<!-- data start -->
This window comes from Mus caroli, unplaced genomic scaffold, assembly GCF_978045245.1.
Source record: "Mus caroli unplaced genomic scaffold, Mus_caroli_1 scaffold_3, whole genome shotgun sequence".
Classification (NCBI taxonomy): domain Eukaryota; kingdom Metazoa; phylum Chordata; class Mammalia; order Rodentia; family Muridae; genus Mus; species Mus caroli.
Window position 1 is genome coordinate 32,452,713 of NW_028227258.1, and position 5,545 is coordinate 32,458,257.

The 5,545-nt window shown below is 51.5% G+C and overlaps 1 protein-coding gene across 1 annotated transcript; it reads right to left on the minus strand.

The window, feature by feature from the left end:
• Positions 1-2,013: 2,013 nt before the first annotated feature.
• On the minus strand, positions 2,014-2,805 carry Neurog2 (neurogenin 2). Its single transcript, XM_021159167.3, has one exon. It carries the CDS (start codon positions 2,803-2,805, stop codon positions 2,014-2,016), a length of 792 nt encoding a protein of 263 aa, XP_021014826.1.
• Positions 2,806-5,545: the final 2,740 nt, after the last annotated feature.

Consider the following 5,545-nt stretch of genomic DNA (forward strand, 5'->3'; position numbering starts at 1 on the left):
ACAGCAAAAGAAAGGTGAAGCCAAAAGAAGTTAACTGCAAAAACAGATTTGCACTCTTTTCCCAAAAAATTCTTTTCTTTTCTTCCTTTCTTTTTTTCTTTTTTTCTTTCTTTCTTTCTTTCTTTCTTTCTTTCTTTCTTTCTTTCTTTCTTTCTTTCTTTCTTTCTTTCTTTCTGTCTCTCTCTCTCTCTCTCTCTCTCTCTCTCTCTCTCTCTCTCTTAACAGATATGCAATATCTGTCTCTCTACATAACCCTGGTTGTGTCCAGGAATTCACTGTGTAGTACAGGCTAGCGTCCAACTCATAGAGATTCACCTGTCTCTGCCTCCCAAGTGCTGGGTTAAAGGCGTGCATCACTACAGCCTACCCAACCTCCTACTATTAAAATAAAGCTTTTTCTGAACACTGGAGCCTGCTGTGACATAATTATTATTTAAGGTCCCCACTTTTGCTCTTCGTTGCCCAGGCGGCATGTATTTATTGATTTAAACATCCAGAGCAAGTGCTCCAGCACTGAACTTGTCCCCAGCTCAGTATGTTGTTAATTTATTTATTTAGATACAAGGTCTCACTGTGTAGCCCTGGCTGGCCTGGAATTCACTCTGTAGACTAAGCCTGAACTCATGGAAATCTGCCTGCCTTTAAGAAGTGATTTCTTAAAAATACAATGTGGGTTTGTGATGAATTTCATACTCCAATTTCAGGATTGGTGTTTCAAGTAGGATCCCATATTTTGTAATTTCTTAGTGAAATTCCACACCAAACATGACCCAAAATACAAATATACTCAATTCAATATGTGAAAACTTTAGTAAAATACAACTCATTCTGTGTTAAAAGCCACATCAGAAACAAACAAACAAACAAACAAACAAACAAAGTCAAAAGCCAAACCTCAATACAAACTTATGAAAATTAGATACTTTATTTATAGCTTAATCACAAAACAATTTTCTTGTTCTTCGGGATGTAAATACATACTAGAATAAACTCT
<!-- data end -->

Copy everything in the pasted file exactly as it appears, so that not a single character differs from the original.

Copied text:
This window comes from Mus caroli, unplaced genomic scaffold, assembly GCF_978045245.1.
Source record: "Mus caroli unplaced genomic scaffold, Mus_caroli_1 scaffold_3, whole genome shotgun sequence".
Classification (NCBI taxonomy): domain Eukaryota; kingdom Metazoa; phylum Chordata; class Mammalia; order Rodentia; family Muridae; genus Mus; species Mus caroli.
Window position 1 is genome coordinate 32,452,713 of NW_028227258.1, and position 5,545 is coordinate 32,458,257.

The 5,545-nt window shown below is 51.5% G+C and overlaps 1 protein-coding gene across 1 annotated transcript; it reads right to left on the minus strand.

The window, feature by feature from the left end:
• Positions 1-2,013: 2,013 nt before the first annotated feature.
• On the minus strand, positions 2,014-2,805 carry Neurog2 (neurogenin 2). Its single transcript, XM_021159167.3, has one exon. It carries the CDS (start codon positions 2,803-2,805, stop codon positions 2,014-2,016), a length of 792 nt encoding a protein of 263 aa, XP_021014826.1.
• Positions 2,806-5,545: the final 2,740 nt, after the last annotated feature.

Consider the following 5,545-nt stretch of genomic DNA (forward strand, 5'->3'; position numbering starts at 1 on the left):
ACAGCAAAAGAAAGGTGAAGCCAAAAGAAGTTAACTGCAAAAACAGATTTGCACTCTTTTCCCAAAAAATTCTTTTCTTTTCTTCCTTTCTTTTTTTCTTTTTTTCTTTCTTTCTTTCTTTCTTTCTTTCTTTCTTTCTTTCTTTCTTTCTTTCTTTCTTTCTTTCTTTCTTTCTGTCTCTCTCTCTCTCTCTCTCTCTCTCTCTCTCTCTCTCTCTCTTAACAGATATGCAATATCTGTCTCTCTACATAACCCTGGTTGTGTCCAGGAATTCACTGTGTAGTACAGGCTAGCGTCCAACTCATAGAGATTCACCTGTCTCTGCCTCCCAAGTGCTGGGTTAAAGGCGTGCATCACTACAGCCTACCCAACCTCCTACTATTAAAATAAAGCTTTTTCTGAACACTGGAGCCTGCTGTGACATAATTATTATTTAAGGTCCCCACTTTTGCTCTTCGTTGCCCAGGCGGCATGTATTTATTGATTTAAACATCCAGAGCAAGTGCTCCAGCACTGAACTTGTCCCCAGCTCAGTATGTTGTTAATTTATTTATTTAGATACAAGGTCTCACTGTGTAGCCCTGGCTGGCCTGGAATTCACTCTGTAGACTAAGCCTGAACTCATGGAAATCTGCCTGCCTTTAAGAAGTGATTTCTTAAAAATACAATGTGGGTTTGTGATGAATTTCATACTCCAATTTCAGGATTGGTGTTTCAAGTAGGATCCCATATTTTGTAATTTCTTAGTGAAATTCCACACCAAACATGACCCAAAATACAAATATACTCAATTCAATATGTGAAAACTTTAGTAAAATACAACTCATTCTGTGTTAAAAGCCACATCAGAAACAAACAAACAAACAAACAAACAAACAAAGTCAAAAGCCAAACCTCAATACAAACTTATGAAAATTAGATACTTTATTTATAGCTTAATCACAAAACAATTTTCTTGTTCTTCGGGATGTAAATACATACTAGAATAAACTCT